Method and associated apparatus for capturing, servicing, and de-orbiting earth satellites using robotics
- Cepollina, Frank J.
- April 7, 2009.
- Physical Description:
- 1 electronic document
- Additional Creators:
- Burns, Richard D., Corbo, James E., Holz, Jill M., and Jedhrich, Nicholas M.
- Restrictions on Access:
- Unclassified, Unlimited, Publicly available. and Free-to-read Unrestricted online access
- This invention is a method and supporting apparatus for autonomously capturing, servicing and de-orbiting a free-flying spacecraft, such as a satellite, using robotics. The capture of the spacecraft includes the steps of optically seeking and ranging the satellite using LIDAR; and matching tumble rates, rendezvousing and berthing with the satellite. Servicing of the spacecraft may be done using supervised autonomy, which is allowing a robot to execute a sequence of instructions without intervention from a remote human-occupied location. These instructions may be packaged at the remote station in a script and uplinked to the robot for execution upon remote command giving authority to proceed. Alternately, the instructions may be generated by Artificial Intelligence (AI) logic onboard the robot. In either case, the remote operator maintains the ability to abort an instruction or script at any time, as well as the ability to intervene using manual override to teleoperate the robot.In one embodiment, a vehicle used for carrying out the method of this invention comprises an ejection module, which includes the robot, and a de-orbit module. Once servicing is completed by the robot, the ejection module separates from the de-orbit module, leaving the de-orbit module attached to the satellite for de-orbiting the same at a future time. Upon separation, the ejection module can either de-orbit itself or rendezvous with another satellite for servicing. The ability to de-orbit a spacecraft further allows the opportunity to direct the landing of the spent satellite in a safe location away from population centers, such as the ocean.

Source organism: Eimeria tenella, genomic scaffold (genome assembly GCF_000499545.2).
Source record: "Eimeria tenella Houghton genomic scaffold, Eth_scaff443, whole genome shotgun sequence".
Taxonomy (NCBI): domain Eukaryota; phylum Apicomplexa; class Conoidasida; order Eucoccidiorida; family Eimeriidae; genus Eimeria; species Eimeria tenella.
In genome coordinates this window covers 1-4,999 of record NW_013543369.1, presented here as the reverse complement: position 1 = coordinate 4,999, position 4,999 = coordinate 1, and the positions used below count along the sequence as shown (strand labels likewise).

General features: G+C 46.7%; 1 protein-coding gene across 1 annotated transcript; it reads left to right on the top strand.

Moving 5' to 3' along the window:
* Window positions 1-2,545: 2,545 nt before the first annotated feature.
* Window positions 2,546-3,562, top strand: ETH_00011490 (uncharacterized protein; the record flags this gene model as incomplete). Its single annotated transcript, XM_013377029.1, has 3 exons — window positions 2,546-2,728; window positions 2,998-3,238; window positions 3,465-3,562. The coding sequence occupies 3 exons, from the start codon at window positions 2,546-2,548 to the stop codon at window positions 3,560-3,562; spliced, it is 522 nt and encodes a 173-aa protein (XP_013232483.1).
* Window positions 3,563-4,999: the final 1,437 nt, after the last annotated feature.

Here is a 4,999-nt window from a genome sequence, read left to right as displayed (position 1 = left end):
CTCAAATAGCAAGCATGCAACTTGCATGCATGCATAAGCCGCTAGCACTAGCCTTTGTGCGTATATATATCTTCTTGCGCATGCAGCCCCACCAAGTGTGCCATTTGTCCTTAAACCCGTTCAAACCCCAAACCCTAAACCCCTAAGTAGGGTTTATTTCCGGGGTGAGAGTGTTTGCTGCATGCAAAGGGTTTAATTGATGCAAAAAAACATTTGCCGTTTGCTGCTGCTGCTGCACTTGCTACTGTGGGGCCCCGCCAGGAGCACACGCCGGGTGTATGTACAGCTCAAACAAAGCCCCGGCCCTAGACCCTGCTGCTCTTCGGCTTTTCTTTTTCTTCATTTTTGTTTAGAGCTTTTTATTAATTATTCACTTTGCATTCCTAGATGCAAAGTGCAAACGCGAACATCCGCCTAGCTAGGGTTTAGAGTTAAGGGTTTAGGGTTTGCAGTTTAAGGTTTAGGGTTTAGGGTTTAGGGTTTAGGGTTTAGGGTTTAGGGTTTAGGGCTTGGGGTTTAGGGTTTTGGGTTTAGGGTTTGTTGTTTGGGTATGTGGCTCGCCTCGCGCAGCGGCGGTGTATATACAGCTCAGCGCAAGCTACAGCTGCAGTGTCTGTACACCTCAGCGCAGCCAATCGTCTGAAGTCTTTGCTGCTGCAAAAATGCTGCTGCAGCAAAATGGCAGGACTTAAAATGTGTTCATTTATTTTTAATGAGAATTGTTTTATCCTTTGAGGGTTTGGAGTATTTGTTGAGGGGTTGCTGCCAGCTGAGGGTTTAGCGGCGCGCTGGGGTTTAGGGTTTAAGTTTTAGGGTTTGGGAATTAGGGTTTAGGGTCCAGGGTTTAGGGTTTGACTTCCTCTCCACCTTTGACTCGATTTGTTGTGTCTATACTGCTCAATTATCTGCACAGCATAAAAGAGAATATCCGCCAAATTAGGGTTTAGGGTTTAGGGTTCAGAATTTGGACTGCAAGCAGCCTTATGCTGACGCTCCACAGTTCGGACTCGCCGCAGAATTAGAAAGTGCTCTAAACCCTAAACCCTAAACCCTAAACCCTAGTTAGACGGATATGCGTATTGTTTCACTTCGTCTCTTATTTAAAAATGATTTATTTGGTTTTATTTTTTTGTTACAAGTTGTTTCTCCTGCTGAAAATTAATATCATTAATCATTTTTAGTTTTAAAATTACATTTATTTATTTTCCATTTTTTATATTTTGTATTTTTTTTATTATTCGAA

- NASA Technical Reports Server (NTRS) Collection.
- Document ID: 20090043322.
- No Copyright.
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